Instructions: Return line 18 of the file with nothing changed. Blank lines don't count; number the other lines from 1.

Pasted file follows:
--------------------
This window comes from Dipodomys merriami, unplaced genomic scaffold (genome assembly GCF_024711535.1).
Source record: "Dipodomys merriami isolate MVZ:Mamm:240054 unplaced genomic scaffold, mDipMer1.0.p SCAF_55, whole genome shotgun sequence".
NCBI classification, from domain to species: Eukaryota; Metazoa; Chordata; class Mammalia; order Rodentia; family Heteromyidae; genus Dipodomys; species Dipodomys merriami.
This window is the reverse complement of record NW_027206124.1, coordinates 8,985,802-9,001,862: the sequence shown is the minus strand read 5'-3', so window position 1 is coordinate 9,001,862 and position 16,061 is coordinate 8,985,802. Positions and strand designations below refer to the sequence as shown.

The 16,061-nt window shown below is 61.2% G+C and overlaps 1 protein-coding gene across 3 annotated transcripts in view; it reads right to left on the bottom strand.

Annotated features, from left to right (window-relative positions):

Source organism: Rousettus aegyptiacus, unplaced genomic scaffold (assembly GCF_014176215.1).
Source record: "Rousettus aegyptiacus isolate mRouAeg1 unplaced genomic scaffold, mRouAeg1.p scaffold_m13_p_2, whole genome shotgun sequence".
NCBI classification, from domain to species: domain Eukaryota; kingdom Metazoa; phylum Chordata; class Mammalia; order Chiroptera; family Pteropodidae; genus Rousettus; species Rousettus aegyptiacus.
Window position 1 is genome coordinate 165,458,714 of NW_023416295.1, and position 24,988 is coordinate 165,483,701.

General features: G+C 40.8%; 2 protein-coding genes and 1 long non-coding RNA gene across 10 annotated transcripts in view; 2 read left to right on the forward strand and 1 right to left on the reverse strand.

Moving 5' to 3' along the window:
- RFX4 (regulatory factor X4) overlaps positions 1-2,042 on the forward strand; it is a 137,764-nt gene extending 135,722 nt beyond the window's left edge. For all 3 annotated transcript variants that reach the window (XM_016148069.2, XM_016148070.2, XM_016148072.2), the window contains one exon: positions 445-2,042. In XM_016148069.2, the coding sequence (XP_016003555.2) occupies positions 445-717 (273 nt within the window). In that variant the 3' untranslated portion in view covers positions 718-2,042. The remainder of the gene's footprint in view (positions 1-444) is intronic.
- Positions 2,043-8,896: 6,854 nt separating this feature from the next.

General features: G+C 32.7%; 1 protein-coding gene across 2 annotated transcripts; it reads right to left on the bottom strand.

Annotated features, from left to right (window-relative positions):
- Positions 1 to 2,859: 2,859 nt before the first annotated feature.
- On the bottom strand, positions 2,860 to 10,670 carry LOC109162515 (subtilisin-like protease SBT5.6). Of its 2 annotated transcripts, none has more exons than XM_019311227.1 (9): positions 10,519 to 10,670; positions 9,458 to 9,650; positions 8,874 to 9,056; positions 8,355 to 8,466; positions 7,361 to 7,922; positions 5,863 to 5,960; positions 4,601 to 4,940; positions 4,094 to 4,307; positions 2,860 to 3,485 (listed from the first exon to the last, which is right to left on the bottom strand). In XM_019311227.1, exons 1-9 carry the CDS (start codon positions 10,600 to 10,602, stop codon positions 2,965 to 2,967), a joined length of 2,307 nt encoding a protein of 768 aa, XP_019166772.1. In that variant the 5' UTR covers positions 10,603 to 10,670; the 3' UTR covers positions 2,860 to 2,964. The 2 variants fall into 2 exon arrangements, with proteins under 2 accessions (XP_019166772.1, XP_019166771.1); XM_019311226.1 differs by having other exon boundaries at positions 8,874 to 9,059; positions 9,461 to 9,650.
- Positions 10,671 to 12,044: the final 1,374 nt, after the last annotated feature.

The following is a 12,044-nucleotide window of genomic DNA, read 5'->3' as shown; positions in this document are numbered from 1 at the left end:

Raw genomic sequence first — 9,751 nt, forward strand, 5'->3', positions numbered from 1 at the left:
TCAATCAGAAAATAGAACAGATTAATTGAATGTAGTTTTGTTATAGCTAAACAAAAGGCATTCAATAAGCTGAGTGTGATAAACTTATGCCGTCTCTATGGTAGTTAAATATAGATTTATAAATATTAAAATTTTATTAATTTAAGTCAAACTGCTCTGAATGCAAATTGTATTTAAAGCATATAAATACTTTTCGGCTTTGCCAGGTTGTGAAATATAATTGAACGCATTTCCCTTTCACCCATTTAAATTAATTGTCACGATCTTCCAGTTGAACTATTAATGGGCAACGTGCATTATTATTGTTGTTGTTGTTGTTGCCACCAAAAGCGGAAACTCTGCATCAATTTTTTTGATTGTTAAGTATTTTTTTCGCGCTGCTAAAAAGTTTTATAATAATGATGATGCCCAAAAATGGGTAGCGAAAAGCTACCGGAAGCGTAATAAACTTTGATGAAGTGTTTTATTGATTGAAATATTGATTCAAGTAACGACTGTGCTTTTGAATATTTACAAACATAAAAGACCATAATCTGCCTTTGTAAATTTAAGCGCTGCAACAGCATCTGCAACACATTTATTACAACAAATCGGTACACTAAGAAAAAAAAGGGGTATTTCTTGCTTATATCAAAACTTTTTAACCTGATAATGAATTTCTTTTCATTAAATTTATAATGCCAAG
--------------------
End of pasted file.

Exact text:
- On the bottom strand, positions 2,860 to 10,670 carry LOC109162515 (subtilisin-like protease SBT5.6). Of its 2 annotated transcripts, none has more exons than XM_019311227.1 (9): positions 10,519 to 10,670; positions 9,458 to 9,650; positions 8,874 to 9,056; positions 8,355 to 8,466; positions 7,361 to 7,922; positions 5,863 to 5,960; positions 4,601 to 4,940; positions 4,094 to 4,307; positions 2,860 to 3,485 (listed from the first exon to the last, which is right to left on the bottom strand). In XM_019311227.1, exons 1-9 carry the CDS (start codon positions 10,600 to 10,602, stop codon positions 2,965 to 2,967), a joined length of 2,307 nt encoding a protein of 768 aa, XP_019166772.1. In that variant the 5' UTR covers positions 10,603 to 10,670; the 3' UTR covers positions 2,860 to 2,964. The 2 variants fall into 2 exon arrangements, with proteins under 2 accessions (XP_019166772.1, XP_019166771.1); XM_019311226.1 differs by having other exon boundaries at positions 8,874 to 9,059; positions 9,461 to 9,650.